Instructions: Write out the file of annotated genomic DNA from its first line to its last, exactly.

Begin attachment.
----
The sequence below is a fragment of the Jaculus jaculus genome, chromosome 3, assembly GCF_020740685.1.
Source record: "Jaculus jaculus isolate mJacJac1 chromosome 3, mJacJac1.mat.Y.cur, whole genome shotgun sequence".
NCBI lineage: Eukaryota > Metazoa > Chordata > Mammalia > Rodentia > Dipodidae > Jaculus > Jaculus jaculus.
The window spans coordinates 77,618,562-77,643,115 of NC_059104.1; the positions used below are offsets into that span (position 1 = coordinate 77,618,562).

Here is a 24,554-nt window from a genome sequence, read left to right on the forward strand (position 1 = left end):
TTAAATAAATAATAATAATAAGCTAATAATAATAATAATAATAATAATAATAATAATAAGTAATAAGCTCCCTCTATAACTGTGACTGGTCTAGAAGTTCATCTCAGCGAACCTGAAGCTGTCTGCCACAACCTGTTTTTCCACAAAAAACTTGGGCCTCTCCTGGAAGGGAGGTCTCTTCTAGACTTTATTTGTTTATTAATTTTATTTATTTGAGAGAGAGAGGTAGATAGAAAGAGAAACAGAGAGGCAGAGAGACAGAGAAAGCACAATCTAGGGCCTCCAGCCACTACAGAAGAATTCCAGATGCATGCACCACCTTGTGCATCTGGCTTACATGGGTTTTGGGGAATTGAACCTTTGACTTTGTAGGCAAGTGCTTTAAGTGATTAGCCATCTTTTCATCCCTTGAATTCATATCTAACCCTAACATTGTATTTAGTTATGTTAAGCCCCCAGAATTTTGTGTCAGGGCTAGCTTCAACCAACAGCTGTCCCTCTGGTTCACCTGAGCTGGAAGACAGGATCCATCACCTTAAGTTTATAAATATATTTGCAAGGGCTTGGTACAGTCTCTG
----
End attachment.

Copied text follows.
The sequence below is a fragment of the Jaculus jaculus genome, chromosome 3, assembly GCF_020740685.1.
Source record: "Jaculus jaculus isolate mJacJac1 chromosome 3, mJacJac1.mat.Y.cur, whole genome shotgun sequence".
NCBI lineage: Eukaryota > Metazoa > Chordata > Mammalia > Rodentia > Dipodidae > Jaculus > Jaculus jaculus.
The window spans coordinates 77,618,562-77,643,115 of NC_059104.1; the positions used below are offsets into that span (position 1 = coordinate 77,618,562).

Here is a 24,554-nt window from a genome sequence, read left to right on the forward strand (position 1 = left end):
TTAAATAAATAATAATAATAAGCTAATAATAATAATAATAATAATAATAATAATAATAAGTAATAAGCTCCCTCTATAACTGTGACTGGTCTAGAAGTTCATCTCAGCGAACCTGAAGCTGTCTGCCACAACCTGTTTTTCCACAAAAAACTTGGGCCTCTCCTGGAAGGGAGGTCTCTTCTAGACTTTATTTGTTTATTAATTTTATTTATTTGAGAGAGAGAGGTAGATAGAAAGAGAAACAGAGAGGCAGAGAGACAGAGAAAGCACAATCTAGGGCCTCCAGCCACTACAGAAGAATTCCAGATGCATGCACCACCTTGTGCATCTGGCTTACATGGGTTTTGGGGAATTGAACCTTTGACTTTGTAGGCAAGTGCTTTAAGTGATTAGCCATCTTTTCATCCCTTGAATTCATATCTAACCCTAACATTGTATTTAGTTATGTTAAGCCCCCAGAATTTTGTGTCAGGGCTAGCTTCAACCAACAGCTGTCCCTCTGGTTCACCTGAGCTGGAAGACAGGATCCATCACCTTAAGTTTATAAATATATTTGCAAGGGCTTGGTACAGTCTCTG